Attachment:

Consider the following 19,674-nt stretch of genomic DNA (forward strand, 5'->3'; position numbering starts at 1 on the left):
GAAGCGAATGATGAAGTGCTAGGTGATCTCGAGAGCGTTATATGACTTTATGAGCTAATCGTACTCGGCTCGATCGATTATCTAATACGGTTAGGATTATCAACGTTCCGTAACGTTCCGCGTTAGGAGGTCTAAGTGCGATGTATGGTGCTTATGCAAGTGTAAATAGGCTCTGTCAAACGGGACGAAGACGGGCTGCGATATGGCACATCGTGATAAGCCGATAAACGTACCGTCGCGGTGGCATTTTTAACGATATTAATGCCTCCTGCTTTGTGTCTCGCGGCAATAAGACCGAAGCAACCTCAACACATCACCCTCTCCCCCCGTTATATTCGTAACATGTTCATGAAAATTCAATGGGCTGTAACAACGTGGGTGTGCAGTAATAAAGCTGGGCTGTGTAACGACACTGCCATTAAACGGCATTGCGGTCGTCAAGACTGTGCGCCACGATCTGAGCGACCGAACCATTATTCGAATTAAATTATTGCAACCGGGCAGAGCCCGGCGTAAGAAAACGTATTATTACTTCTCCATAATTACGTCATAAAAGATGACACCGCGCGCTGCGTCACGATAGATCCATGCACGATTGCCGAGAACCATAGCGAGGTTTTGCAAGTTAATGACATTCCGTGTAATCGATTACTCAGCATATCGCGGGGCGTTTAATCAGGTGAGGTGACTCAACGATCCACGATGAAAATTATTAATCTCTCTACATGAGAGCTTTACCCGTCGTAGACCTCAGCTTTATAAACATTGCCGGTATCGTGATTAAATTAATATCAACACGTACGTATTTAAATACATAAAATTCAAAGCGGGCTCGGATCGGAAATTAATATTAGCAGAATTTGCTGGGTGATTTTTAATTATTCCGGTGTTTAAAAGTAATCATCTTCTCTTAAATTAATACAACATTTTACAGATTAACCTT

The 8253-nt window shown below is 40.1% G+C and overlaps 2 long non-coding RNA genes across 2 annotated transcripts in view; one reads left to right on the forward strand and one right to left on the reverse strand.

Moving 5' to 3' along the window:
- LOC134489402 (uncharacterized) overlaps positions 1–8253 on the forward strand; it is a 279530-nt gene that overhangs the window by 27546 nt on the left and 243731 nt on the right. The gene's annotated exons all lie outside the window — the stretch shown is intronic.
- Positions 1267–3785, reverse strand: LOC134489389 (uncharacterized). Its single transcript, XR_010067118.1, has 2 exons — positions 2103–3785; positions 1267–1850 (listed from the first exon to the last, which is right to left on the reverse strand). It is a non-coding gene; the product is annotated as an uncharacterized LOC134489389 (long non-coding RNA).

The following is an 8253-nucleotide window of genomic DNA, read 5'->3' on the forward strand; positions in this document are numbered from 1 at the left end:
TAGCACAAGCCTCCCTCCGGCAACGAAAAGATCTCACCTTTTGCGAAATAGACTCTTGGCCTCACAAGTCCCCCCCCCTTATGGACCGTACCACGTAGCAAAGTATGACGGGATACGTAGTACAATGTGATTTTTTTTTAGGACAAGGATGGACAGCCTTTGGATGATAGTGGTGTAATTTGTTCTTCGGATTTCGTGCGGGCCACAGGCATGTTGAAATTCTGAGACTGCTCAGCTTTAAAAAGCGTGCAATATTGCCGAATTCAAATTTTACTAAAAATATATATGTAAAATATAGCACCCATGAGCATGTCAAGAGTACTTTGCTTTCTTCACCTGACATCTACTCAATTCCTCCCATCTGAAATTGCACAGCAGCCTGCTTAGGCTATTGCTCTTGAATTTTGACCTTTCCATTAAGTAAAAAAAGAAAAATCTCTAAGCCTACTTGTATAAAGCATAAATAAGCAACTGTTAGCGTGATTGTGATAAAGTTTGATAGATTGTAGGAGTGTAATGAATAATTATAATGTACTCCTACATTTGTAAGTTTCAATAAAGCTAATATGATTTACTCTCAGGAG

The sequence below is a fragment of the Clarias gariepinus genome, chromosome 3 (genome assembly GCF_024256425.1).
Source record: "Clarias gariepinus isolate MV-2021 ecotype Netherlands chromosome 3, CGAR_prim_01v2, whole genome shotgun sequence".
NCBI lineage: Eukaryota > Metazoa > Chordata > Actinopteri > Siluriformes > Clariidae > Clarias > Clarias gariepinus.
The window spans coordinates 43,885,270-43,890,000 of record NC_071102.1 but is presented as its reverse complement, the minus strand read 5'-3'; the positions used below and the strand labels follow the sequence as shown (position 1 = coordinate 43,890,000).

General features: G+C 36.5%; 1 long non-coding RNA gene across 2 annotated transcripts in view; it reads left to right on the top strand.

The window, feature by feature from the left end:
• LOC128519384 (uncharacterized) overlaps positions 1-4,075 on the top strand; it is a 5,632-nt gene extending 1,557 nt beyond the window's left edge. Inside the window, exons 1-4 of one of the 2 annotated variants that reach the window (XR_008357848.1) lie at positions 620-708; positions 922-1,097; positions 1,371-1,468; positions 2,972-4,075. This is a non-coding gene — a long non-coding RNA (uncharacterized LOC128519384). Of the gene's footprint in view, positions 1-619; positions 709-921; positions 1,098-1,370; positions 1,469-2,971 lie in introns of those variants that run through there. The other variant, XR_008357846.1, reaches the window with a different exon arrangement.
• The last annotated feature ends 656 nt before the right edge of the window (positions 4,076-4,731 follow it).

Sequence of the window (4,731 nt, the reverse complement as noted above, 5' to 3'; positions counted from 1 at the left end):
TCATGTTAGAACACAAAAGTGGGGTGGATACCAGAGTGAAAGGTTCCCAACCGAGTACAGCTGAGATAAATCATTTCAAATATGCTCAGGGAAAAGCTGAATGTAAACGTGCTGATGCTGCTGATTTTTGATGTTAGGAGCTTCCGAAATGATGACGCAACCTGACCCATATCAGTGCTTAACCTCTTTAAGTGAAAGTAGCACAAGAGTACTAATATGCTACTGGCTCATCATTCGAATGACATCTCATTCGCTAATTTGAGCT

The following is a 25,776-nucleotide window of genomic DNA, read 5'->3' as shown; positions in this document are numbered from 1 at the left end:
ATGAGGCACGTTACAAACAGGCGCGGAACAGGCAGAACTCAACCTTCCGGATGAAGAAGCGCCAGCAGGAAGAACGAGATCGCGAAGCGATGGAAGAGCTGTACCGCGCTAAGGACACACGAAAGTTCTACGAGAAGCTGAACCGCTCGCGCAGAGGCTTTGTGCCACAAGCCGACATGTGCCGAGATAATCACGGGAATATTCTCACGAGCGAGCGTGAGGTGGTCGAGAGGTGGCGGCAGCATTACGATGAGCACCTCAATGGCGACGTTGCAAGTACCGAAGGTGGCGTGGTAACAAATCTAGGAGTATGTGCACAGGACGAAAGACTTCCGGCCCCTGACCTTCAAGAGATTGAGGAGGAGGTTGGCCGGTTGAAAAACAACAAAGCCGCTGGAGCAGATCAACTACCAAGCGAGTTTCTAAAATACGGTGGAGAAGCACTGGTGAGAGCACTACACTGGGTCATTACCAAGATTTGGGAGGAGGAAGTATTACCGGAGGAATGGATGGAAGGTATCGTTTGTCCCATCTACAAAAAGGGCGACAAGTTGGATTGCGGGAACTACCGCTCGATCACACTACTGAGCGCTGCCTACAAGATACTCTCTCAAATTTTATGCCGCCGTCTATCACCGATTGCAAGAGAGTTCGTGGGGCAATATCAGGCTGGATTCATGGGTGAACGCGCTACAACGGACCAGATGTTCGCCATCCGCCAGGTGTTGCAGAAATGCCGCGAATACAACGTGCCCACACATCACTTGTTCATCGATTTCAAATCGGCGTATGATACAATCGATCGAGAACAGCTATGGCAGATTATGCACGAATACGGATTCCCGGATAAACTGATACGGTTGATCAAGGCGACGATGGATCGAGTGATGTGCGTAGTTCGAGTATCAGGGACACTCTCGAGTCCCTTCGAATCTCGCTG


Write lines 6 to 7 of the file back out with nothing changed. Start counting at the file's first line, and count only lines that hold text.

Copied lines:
- Positions 1267–3785, reverse strand: LOC134489389 (uncharacterized). Its single transcript, XR_010067118.1, has 2 exons — positions 2103–3785; positions 1267–1850 (listed from the first exon to the last, which is right to left on the reverse strand). It is a non-coding gene; the product is annotated as an uncharacterized LOC134489389 (long non-coding RNA).

The following is an 8253-nucleotide window of genomic DNA, read 5'->3' on the forward strand; positions in this document are numbered from 1 at the left end: